ActionAid started work in Brazil in 1999 and is now working with over 300,000 people in urban and rural areas. We work to ensure that poor people have their right to food and education, and for trade justice. We work to bring about equality. 

Brazil is one of the world’s largest economies – but income distribution is far from equitable. 54 million Brazilians live below the poverty line. Less than three per cent of the population controls two thirds of the land available for producing crops in Brazil, yet 60 per cent of farm land remains idle and 4.8 million rural families are landless.

Brazil is one of the few countries in the developing world where HIV prevalence is decreasing, due to their model AIDS programme. It is controversial, however, since it involves bypassing the big drugs firms to produce generic copycat AIDS medicines.

Child sponsorship in Brazil

BrazilElza da Cruz de Souza (10 years old, pictured right) enjoys reading messages from her UK sponsor. Many children like Elza live below the poverty line. Their families earn less than 64p a day. By sponsoring a child you'll be helping with important child nutrition programmes and vaccination campaigns, as well as school improvements and community centres.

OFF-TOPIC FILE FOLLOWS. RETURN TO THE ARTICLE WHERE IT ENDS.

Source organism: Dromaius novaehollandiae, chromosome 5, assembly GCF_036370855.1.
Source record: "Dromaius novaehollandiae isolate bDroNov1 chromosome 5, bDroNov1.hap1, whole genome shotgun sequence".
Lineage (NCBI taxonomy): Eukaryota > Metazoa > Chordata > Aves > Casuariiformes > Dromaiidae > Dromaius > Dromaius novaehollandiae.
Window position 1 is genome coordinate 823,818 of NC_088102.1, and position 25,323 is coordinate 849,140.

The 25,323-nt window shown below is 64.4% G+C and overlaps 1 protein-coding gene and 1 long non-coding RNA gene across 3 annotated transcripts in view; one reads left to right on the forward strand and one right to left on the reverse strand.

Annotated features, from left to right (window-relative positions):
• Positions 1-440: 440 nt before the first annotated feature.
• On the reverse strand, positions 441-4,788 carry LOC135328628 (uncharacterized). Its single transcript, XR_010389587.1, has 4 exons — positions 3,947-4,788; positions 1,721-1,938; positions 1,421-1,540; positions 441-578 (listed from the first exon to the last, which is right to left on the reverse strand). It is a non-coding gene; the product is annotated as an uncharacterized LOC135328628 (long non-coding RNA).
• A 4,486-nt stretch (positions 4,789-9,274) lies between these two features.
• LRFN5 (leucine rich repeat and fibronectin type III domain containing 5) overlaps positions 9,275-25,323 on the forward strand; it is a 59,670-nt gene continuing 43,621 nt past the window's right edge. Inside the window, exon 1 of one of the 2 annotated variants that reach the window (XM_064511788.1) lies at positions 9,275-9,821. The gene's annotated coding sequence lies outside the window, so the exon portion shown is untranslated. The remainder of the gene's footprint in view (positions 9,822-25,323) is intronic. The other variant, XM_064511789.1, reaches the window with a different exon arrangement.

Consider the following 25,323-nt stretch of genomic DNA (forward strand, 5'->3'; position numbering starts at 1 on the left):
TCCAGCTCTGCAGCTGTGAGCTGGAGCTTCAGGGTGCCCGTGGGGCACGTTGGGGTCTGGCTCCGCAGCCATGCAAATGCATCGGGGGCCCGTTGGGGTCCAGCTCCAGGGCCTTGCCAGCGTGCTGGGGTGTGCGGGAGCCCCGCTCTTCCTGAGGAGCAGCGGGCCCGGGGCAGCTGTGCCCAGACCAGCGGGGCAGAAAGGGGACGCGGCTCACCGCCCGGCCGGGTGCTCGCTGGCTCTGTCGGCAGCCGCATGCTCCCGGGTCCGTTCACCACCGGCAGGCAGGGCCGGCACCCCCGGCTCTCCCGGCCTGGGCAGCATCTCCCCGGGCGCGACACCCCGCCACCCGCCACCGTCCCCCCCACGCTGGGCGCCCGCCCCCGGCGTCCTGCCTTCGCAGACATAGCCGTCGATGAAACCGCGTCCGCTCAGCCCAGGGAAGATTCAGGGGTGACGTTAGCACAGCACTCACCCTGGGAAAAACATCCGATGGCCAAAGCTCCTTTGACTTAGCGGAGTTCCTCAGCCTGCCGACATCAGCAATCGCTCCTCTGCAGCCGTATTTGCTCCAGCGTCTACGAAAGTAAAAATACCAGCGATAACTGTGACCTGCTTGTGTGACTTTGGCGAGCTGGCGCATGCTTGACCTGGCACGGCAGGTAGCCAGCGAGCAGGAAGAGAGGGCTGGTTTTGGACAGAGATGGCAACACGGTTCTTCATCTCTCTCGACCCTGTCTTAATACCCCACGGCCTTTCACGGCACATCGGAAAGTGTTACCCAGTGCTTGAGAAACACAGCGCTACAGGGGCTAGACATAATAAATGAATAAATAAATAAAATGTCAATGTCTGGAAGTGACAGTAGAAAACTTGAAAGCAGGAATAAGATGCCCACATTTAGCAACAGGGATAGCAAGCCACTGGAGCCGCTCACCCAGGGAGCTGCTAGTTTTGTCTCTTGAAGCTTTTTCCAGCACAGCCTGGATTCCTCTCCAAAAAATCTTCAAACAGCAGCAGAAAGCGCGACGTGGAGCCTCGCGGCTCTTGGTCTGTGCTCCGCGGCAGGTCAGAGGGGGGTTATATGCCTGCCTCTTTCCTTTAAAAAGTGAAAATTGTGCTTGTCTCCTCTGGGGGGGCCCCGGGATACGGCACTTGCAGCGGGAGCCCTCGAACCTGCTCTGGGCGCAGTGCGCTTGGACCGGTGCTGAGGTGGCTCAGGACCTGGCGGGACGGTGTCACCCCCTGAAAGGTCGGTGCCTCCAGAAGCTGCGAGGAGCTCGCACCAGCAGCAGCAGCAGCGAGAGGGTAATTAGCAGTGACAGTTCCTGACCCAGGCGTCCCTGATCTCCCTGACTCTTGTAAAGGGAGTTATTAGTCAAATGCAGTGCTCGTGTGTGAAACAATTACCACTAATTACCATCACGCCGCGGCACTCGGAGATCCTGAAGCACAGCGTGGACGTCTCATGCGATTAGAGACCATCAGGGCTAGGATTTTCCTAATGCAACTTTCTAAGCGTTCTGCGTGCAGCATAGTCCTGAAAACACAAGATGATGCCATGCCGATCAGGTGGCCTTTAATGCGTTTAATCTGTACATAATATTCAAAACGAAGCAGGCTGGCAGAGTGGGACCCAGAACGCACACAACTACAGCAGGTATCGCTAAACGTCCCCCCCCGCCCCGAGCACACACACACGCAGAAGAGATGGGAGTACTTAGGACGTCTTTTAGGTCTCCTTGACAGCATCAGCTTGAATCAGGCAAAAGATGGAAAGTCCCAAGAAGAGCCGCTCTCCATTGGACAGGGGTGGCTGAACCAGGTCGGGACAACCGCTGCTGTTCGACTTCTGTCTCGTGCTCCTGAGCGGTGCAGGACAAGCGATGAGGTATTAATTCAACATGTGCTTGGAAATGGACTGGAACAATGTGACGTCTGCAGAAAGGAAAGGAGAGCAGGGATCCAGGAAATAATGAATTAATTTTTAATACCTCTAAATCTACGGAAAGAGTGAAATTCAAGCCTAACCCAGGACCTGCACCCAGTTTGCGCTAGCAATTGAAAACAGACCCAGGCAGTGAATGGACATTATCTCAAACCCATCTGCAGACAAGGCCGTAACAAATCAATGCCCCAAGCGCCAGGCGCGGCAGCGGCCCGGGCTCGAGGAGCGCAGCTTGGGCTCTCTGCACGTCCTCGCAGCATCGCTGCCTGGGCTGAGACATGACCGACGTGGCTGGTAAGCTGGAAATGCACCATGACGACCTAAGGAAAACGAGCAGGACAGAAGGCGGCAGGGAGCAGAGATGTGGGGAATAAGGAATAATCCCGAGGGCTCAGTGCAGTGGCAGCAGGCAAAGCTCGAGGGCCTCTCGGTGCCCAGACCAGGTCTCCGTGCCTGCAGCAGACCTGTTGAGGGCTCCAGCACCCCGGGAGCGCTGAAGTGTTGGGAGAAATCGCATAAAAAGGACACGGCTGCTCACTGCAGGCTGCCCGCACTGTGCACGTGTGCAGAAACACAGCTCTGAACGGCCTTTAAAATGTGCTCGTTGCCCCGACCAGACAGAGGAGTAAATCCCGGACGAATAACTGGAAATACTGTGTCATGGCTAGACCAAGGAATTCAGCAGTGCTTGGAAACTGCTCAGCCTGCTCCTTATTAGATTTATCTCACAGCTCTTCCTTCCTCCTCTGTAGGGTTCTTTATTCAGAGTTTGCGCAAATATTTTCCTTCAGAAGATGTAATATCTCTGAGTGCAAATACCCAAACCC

Child sponsorship helps entire communities to develop social mobilisation by including young children in activities like capoeira, soccer, dance, karate and digital studies. This approach also attracts the interest of their families to engage in collective activity and increases the awareness of young people in citizen participation.

Equality and development in Brazil

In the urban slum areas of Rio de Janeiro and São Paulo, we are helping to empower local community organisations. In the rural northeast, we support projects that strengthen the livelihoods of family farmers.

ActionAid works with the landless movement, Movimento dos Trabalhadores Rurais Sem Terra (MST), to advocate for peasants' rights and to press for land reform. We have helped create a national coalition representing over four million agricultural workers.

We focus on networking, awareness of citizens' rights, strengthening family relationships and solidarity to help Brazillian communities bring themselves out of poverty.

How you can help

When you sponsor a child in Brazil, you'll be providing the resources for real, long-term change. You'll get two letters a year from the child you sponsor, and updates from the country programme to tell you how the money you are spending is changing the community your child lives in.